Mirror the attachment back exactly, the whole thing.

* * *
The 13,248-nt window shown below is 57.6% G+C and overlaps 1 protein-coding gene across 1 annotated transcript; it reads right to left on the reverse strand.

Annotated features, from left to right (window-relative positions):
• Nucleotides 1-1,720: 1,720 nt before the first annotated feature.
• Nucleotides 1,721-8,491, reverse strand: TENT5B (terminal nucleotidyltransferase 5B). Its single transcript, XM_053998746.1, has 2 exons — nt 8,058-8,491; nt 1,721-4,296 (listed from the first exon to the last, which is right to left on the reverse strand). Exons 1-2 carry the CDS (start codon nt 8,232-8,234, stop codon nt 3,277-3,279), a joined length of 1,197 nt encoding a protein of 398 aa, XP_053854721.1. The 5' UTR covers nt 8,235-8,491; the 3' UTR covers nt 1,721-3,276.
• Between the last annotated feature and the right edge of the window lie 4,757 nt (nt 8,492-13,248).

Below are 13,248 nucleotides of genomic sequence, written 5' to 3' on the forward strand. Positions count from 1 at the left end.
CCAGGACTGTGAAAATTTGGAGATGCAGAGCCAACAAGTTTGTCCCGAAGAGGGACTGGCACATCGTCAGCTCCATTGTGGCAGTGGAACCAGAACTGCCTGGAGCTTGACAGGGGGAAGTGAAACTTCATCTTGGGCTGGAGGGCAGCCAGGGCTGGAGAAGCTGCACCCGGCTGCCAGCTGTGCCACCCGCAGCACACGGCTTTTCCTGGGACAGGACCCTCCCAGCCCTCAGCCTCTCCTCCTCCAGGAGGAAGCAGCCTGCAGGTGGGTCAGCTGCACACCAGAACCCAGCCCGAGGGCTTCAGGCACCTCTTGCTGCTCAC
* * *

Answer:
The 13,248-nt window shown below is 57.6% G+C and overlaps 1 protein-coding gene across 1 annotated transcript; it reads right to left on the reverse strand.

Annotated features, from left to right (window-relative positions):
• Nucleotides 1-1,720: 1,720 nt before the first annotated feature.
• Nucleotides 1,721-8,491, reverse strand: TENT5B (terminal nucleotidyltransferase 5B). Its single transcript, XM_053998746.1, has 2 exons — nt 8,058-8,491; nt 1,721-4,296 (listed from the first exon to the last, which is right to left on the reverse strand). Exons 1-2 carry the CDS (start codon nt 8,232-8,234, stop codon nt 3,277-3,279), a joined length of 1,197 nt encoding a protein of 398 aa, XP_053854721.1. The 5' UTR covers nt 8,235-8,491; the 3' UTR covers nt 1,721-3,276.
• Between the last annotated feature and the right edge of the window lie 4,757 nt (nt 8,492-13,248).

Below are 13,248 nucleotides of genomic sequence, written 5' to 3' on the forward strand. Positions count from 1 at the left end.
CCAGGACTGTGAAAATTTGGAGATGCAGAGCCAACAAGTTTGTCCCGAAGAGGGACTGGCACATCGTCAGCTCCATTGTGGCAGTGGAACCAGAACTGCCTGGAGCTTGACAGGGGGAAGTGAAACTTCATCTTGGGCTGGAGGGCAGCCAGGGCTGGAGAAGCTGCACCCGGCTGCCAGCTGTGCCACCCGCAGCACACGGCTTTTCCTGGGACAGGACCCTCCCAGCCCTCAGCCTCTCCTCCTCCAGGAGGAAGCAGCCTGCAGGTGGGTCAGCTGCACACCAGAACCCAGCCCGAGGGCTTCAGGCACCTCTTGCTGCTCAC